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Multi-Period Blend Optimization

As part of their efforts to drive operational efficiency, major refining companies are focusing more on managing supply-chain activities as an integrated process, with refinery planning and scheduling being the two areas that are becoming more closely connected. At the macro level, the best practices from leading global refiners in the planning and scheduling area include: enhancing crude selection process, optimizing three month production planning activities, establishing work processes to standardize crude and refinery scheduling, and achieving immediate value from blend optimization.

Refineries never operate in complete agreement with the monthly plan. Although a detailed weekly plan is closer to reality, crude slates can still change on a daily basis. Process units are run in blocked operation and product shipments are tendered in large batches to pipelines, waterborne transportation, and in smaller batches for tank-wagon and rail distribution. Calculating the effects of changing composition in the crude-charge tanks on crude-unit operation, downstream processing and blending requirements is key to the crude-scheduling work process. In leading refining organizations, this analysis is accomplished by using a day-to-day simulation of refinery operations.

This work process is critical to the daily operation; it provides the planners and schedulers with a projected look at future operations based on 30- to 45-day projected crude arrivals and product liftings. In many cases, refiners gear their projected crude scheduling and product lifting schedules out to 120 days. By projecting into the future they can obtain a more accurate view of the impact on operations and address events such as planned shutdowns and seasonal tank swings.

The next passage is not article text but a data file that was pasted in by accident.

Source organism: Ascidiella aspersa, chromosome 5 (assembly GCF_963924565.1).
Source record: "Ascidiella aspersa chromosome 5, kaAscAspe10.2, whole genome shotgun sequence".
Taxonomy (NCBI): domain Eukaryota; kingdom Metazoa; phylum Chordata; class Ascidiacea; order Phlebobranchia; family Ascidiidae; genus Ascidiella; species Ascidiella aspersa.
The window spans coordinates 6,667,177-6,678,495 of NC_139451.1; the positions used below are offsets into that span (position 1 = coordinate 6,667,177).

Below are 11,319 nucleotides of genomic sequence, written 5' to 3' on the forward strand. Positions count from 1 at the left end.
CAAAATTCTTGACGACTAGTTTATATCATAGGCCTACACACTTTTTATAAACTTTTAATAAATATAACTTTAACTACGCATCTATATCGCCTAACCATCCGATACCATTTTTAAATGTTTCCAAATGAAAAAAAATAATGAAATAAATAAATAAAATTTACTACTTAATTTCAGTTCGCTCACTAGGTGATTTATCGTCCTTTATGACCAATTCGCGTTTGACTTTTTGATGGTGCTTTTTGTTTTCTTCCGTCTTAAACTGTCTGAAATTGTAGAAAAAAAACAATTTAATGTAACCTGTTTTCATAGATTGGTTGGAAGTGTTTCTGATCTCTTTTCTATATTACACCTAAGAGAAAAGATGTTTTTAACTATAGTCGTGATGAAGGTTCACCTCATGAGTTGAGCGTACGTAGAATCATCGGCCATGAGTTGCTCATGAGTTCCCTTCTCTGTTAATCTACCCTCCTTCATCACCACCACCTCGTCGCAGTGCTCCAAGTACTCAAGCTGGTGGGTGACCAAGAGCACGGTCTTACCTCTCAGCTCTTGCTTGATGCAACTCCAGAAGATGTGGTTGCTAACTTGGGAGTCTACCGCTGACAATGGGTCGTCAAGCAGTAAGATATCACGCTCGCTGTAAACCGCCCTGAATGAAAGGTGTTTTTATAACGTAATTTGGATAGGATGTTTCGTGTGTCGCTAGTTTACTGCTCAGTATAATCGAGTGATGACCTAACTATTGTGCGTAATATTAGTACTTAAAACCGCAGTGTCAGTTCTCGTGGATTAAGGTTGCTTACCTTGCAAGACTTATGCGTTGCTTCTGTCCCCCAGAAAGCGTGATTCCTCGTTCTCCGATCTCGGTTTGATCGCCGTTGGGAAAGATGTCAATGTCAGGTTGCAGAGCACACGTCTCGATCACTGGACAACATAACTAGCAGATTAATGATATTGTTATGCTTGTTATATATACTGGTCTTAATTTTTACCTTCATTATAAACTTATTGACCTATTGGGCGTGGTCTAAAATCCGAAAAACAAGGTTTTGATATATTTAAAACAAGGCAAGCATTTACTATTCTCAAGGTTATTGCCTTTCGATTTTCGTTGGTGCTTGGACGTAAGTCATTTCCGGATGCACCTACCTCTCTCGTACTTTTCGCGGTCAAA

There are also several intangible benefits that can be achieved, including the improved coordination among blend operations, production and marketing, and the implementation of good and consistent blending procedures For each of the areas covered in the article, developing work processes based on practices from leading refiners will result in value gains. Beyond that, integrating these work processes through the planning and scheduling functions will result in even more significant value in areas such as:


  • Improving organizational collaboration
  • Operating the refinery closer to the economic plan
  • Improving planning model accuracy
  • Increasing supply chain velocity

Through integrated work processes and tools, planners and schedulers have the opportunity to work more collaboratively using the same models, data and language. Formulating decisions based on the same data and assumptions helps planners and schedulers make better decisions for the refinery as a whole, rather than for their specific organizations.